Kering's (EPA:KER) stock is up by a considerable 17% over the past three months. Since the market usually pay for a company’s long-term fundamentals, we decided to study the company’s key performance indicators to see if they could be influencing the market. In this article, we decided to focus on Kering's ROE.
ROE or return on equity is a useful tool to assess how effectively a company can generate returns on the investment it received from its shareholders. Simply put, it is used to assess the profitability of a company in relation to its equity capital.
How To Calculate Return On Equity?
Return on equity can be calculated by using the formula:
Return on Equity = Net Profit (from continuing operations) ÷ Shareholders' Equity
So, based on the above formula, the ROE for Kering is:
18% = €2.2b ÷ €12b (Based on the trailing twelve months to December 2020).
The 'return' is the profit over the last twelve months. So, this means that for every €1 of its shareholder's investments, the company generates a profit of €0.18.
Why Is ROE Important For Earnings Growth?
Thus far, we have learned that ROE measures how efficiently a company is generating its profits. Depending on how much of these profits the company reinvests or "retains", and how effectively it does so, we are then able to assess a company’s earnings growth potential. Assuming all else is equal, companies that have both a higher return on equity and higher profit retention are usually the ones that have a higher growth rate when compared to companies that don't have the same features.
Kering's Earnings Growth And 18% ROE
To begin with, Kering seems to have a respectable ROE. Even when compared to the industry average of 15% the company's ROE looks quite decent. This probably goes some way in explaining Kering's significant 21% net income growth over the past five years amongst other factors. However, there could also be other drivers behind this growth. For example, it is possible that the company's management has made some good strategic decisions, or that the company has a low payout ratio.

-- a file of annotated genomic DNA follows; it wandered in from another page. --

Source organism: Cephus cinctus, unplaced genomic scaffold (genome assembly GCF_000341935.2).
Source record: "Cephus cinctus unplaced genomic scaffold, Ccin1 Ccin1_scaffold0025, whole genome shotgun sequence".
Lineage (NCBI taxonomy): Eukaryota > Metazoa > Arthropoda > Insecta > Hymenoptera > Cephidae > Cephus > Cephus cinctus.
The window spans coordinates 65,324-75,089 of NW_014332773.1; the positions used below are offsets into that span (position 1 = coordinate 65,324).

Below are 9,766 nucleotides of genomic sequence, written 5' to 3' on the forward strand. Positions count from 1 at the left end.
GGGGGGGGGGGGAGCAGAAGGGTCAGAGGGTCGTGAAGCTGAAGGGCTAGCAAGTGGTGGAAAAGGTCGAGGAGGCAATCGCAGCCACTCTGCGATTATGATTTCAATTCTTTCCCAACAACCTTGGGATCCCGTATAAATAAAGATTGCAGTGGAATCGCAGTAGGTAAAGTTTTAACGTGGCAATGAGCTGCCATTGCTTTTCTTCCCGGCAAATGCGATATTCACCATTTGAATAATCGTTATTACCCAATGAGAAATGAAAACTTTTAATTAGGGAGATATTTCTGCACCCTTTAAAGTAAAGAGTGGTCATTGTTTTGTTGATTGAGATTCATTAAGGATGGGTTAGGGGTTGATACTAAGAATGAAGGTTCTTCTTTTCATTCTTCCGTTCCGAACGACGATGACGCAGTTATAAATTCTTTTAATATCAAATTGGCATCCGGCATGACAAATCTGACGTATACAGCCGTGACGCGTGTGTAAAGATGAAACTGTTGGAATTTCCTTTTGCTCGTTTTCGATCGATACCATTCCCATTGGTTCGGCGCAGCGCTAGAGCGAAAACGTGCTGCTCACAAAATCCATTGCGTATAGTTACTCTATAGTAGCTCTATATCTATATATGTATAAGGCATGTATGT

Next, on comparing with the industry net income growth, we found that Kering's growth is quite high when compared to the industry average growth of 7.6% in the same period, which is great to see.
Earnings growth is a huge factor in stock valuation. The investor should try to establish if the expected growth or decline in earnings, whichever the case may be, is priced in. This then helps them determine if the stock is placed for a bright or bleak future. If you're wondering about Kering's's valuation, check out this gauge of its price-to-earnings ratio, as compared to its industry.
Is Kering Using Its Retained Earnings Effectively?
Kering's three-year median payout ratio is a pretty moderate 47%, meaning the company retains 53% of its income. This suggests that its dividend is well covered, and given the high growth we discussed above, it looks like Kering is reinvesting its earnings efficiently.
Moreover, Kering is determined to keep sharing its profits with shareholders which we infer from its long history of paying a dividend for at least ten years. Upon studying the latest analysts' consensus data, we found that the company is expected to keep paying out approximately 45% of its profits over the next three years. Regardless, the future ROE for Kering is predicted to rise to 23% despite there being not much change expected in its payout ratio.
Overall, we are quite pleased with Kering's performance. In particular, it's great to see that the company is investing heavily into its business and along with a high rate of return, that has resulted in a sizeable growth in its earnings. Having said that, the company's earnings growth is expected to slow down, as forecasted in the current analyst estimates. Are these analysts expectations based on the broad expectations for the industry, or on the company's fundamentals? Click here to be taken to our analyst's forecasts page for the company.
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This article by Simply Wall St is general in nature. It does not constitute a recommendation to buy or sell any stock, and does not take account of your objectives, or your financial situation. We aim to bring you long-term focused analysis driven by fundamental data. Note that our analysis may not factor in the latest price-sensitive company announcements or qualitative material. Simply Wall St has no position in any stocks mentioned.
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